Heirloom Roses: The Eglantine (Sweet Briar) Rose

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Think long and hard before planting an Eglantine rose in your garden. It becomes enormous and is so thorny that you need protective clothing to prune it. But if you love Shakespeare and Chaucer, then you must have at least one.

History

The Eglantine rose, also known as the Sweet Briar rose, is native to Europe. It was so beloved in England that both Chaucer and Shakespeare wrote of it in their poetry and plays. The English brought it with them wherever they colonized. It is so hardy that it escaped their gardens and became naturalized in the landscapes of North America, South Africa, New Zealand and Australia. It is considered an invasive plant and is banned from sale in all of those countries except the US.

Cultivation

Hardy from zones 4 through 9, the Eglantine rose thrives in full sun attaining a mature height of 10’ to 15’. Its width can be up to 10’. The branches are heavily thorned which added to its size, makes it an ideal hedge along a property line. It likes regular watering, especially a good soaking in the morning. The Eglantine rose spreads by suckering.

It is grown for its scent and its hips. The flowers are a light pink. Each blossom has five overlapping petals and a bright yellow center. Both the flowers and the leaves are apple scented, especially when wet. It blooms for about two weeks in late spring to early summer. Thereafter, the leaves provide the scent. The blooms result in large hips which turn orange in the fall. Each hip contains enough vitamin C to satisfy an adult’s minimum daily requirement. The hips are often used in teas.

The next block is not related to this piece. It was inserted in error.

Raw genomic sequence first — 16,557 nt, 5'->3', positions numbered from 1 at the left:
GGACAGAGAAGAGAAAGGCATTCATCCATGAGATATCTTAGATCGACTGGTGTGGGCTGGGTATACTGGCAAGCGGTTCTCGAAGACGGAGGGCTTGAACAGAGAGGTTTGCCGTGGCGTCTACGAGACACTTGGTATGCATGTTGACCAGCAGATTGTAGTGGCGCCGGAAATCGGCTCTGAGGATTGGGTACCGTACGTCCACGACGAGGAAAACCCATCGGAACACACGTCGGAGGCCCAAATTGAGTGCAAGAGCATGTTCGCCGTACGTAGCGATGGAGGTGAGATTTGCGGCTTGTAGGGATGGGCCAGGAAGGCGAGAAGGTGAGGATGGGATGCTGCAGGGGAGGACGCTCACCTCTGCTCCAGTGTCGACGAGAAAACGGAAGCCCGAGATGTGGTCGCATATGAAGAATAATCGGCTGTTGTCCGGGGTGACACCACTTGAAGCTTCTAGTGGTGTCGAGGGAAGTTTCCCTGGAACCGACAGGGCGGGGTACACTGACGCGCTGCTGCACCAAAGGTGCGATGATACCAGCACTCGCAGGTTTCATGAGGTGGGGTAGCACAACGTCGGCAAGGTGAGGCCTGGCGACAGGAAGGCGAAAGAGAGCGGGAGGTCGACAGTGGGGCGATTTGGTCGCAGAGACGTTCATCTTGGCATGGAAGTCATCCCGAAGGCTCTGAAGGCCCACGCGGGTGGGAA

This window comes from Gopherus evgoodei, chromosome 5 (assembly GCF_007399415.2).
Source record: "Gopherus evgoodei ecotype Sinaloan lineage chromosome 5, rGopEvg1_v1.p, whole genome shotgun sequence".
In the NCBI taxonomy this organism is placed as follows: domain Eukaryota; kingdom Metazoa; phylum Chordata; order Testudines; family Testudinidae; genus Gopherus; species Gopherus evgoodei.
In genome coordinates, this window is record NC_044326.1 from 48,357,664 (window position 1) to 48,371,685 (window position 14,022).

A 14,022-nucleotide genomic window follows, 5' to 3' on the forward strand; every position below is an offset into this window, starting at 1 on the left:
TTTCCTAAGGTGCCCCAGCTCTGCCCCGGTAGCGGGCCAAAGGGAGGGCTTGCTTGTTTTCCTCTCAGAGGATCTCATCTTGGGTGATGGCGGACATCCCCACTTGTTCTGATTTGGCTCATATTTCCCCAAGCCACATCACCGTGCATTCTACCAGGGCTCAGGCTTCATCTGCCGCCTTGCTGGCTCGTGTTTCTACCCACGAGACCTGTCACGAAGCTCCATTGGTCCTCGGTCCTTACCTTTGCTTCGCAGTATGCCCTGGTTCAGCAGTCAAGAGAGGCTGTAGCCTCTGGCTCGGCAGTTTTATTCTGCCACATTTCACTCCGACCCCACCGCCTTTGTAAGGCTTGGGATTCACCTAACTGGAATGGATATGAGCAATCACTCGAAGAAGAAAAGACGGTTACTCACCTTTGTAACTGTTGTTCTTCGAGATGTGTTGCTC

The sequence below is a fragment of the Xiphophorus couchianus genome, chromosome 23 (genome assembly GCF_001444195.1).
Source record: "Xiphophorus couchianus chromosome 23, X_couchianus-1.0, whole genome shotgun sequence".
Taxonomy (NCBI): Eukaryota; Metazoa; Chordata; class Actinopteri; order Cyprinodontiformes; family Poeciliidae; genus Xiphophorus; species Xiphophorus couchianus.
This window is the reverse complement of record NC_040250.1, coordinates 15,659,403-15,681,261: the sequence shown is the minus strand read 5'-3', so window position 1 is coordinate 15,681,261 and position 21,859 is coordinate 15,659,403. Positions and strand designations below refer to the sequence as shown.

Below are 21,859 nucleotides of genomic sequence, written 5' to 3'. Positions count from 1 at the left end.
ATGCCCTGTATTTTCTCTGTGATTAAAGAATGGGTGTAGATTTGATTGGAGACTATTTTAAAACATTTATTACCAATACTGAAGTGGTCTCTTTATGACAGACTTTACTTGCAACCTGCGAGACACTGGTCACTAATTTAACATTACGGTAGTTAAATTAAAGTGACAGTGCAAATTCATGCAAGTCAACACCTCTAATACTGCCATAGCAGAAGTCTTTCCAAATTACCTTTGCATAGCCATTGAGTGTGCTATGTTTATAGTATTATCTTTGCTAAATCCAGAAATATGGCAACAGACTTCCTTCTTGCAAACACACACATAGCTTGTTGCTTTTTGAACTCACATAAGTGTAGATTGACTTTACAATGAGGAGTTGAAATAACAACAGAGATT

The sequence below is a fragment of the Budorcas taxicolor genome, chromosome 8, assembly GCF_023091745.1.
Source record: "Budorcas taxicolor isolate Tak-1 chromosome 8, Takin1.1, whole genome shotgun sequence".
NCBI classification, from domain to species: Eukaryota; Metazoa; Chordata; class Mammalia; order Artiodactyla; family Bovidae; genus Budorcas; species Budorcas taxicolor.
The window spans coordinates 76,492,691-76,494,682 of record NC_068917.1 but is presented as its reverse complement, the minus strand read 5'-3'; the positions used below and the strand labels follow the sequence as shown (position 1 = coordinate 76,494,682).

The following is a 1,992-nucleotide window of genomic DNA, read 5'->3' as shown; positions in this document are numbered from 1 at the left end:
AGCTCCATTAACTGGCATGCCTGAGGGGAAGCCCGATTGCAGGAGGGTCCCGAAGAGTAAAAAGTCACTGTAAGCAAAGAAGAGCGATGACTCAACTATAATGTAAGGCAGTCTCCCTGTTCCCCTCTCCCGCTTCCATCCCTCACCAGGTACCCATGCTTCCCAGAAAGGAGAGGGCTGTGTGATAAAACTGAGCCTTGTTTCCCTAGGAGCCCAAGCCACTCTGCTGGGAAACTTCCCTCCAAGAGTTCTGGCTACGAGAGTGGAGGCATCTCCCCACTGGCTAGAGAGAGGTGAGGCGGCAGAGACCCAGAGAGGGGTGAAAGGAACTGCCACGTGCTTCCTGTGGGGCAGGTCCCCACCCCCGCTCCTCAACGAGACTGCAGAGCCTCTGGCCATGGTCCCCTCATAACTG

Pruning

The Eglantine rose does not require any pruning beyond the usual pruning done in very early spring to remove dead or dying canes. Any dead leaves, branches or other brush should be removed from under your bush to prevent the spread of insects and disease.

© 2014 Caren White

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Comments 4 comments

Peggy W profile image

Peggy W 2 years ago from Houston, Texas

Wow...a rose bush that can get to be up to 15 feet high and 10 feet wide is amazing! I have not personally seen any of them but from what you say they would certainly make good hedges with all those thorns. Up votes and pinning to my plants board.

Will also G+ this!


OldRoses profile image

OldRoses 2 years ago from Franklin Park, NJ Author

Thanks, Peggy. Some types of heirloom roses become HUGE! One climber took over the entire corner of my house, invading the gutter. I had to climb inside of it to prune it. Thanks for the votes, pins and Google+.


calculus-geometry profile image

calculus-geometry 2 years ago from Germany

These roses do look like the "wild" roses I've seen on hiking trails and forests. I didn't realize they were cultivated roses that had escaped into the wild. When I've seen them in people's gardens, I just assumed they had transplanted naturally growing rose bushes from the woods or wherever. Learn something new every day!


OldRoses profile image

OldRoses 2 years ago from Franklin Park, NJ Author

Calculus, nowadays it is illegal in most places to remove wild plants from their native habitats so almost all of the "garden" plants you see growing in the wild are escapees from our gardens. Thanks for reading and commenting.

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